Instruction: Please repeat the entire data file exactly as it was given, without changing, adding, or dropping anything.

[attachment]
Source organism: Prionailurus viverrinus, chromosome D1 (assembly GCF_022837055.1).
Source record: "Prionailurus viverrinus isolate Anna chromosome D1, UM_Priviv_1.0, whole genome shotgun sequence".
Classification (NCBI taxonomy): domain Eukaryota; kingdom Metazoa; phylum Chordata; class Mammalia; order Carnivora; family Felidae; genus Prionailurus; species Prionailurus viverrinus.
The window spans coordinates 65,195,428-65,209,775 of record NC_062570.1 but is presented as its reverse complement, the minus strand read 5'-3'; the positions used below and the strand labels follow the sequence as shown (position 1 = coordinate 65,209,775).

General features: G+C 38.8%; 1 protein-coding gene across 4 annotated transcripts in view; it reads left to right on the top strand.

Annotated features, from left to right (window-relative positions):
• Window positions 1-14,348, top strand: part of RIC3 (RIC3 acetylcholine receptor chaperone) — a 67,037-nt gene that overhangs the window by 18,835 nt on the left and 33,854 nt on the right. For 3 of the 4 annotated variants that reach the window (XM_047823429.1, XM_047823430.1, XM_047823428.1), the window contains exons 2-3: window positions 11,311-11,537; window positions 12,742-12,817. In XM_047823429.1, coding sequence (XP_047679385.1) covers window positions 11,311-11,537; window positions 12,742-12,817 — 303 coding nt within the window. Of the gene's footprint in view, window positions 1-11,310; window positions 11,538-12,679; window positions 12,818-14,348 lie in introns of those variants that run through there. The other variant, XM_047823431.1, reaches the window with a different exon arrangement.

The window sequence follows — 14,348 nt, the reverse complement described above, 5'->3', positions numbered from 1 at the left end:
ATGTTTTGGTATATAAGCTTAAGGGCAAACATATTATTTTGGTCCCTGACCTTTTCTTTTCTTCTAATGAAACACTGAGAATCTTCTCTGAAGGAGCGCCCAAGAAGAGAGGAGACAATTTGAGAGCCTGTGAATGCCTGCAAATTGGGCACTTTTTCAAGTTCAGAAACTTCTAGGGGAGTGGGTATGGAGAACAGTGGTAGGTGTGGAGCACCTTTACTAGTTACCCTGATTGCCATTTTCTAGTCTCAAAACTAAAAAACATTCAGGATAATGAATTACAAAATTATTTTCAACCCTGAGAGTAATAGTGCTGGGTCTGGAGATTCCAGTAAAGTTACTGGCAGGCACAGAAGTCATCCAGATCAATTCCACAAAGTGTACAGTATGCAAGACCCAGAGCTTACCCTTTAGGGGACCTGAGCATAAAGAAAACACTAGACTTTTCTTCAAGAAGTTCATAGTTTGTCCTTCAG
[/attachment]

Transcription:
Source organism: Prionailurus viverrinus, chromosome D1 (assembly GCF_022837055.1).
Source record: "Prionailurus viverrinus isolate Anna chromosome D1, UM_Priviv_1.0, whole genome shotgun sequence".
Classification (NCBI taxonomy): domain Eukaryota; kingdom Metazoa; phylum Chordata; class Mammalia; order Carnivora; family Felidae; genus Prionailurus; species Prionailurus viverrinus.
The window spans coordinates 65,195,428-65,209,775 of record NC_062570.1 but is presented as its reverse complement, the minus strand read 5'-3'; the positions used below and the strand labels follow the sequence as shown (position 1 = coordinate 65,209,775).

General features: G+C 38.8%; 1 protein-coding gene across 4 annotated transcripts in view; it reads left to right on the top strand.

Annotated features, from left to right (window-relative positions):
• Window positions 1-14,348, top strand: part of RIC3 (RIC3 acetylcholine receptor chaperone) — a 67,037-nt gene that overhangs the window by 18,835 nt on the left and 33,854 nt on the right. For 3 of the 4 annotated variants that reach the window (XM_047823429.1, XM_047823430.1, XM_047823428.1), the window contains exons 2-3: window positions 11,311-11,537; window positions 12,742-12,817. In XM_047823429.1, coding sequence (XP_047679385.1) covers window positions 11,311-11,537; window positions 12,742-12,817 — 303 coding nt within the window. Of the gene's footprint in view, window positions 1-11,310; window positions 11,538-12,679; window positions 12,818-14,348 lie in introns of those variants that run through there. The other variant, XM_047823431.1, reaches the window with a different exon arrangement.

The window sequence follows — 14,348 nt, the reverse complement described above, 5'->3', positions numbered from 1 at the left end:
ATGTTTTGGTATATAAGCTTAAGGGCAAACATATTATTTTGGTCCCTGACCTTTTCTTTTCTTCTAATGAAACACTGAGAATCTTCTCTGAAGGAGCGCCCAAGAAGAGAGGAGACAATTTGAGAGCCTGTGAATGCCTGCAAATTGGGCACTTTTTCAAGTTCAGAAACTTCTAGGGGAGTGGGTATGGAGAACAGTGGTAGGTGTGGAGCACCTTTACTAGTTACCCTGATTGCCATTTTCTAGTCTCAAAACTAAAAAACATTCAGGATAATGAATTACAAAATTATTTTCAACCCTGAGAGTAATAGTGCTGGGTCTGGAGATTCCAGTAAAGTTACTGGCAGGCACAGAAGTCATCCAGATCAATTCCACAAAGTGTACAGTATGCAAGACCCAGAGCTTACCCTTTAGGGGACCTGAGCATAAAGAAAACACTAGACTTTTCTTCAAGAAGTTCATAGTTTGTCCTTCAG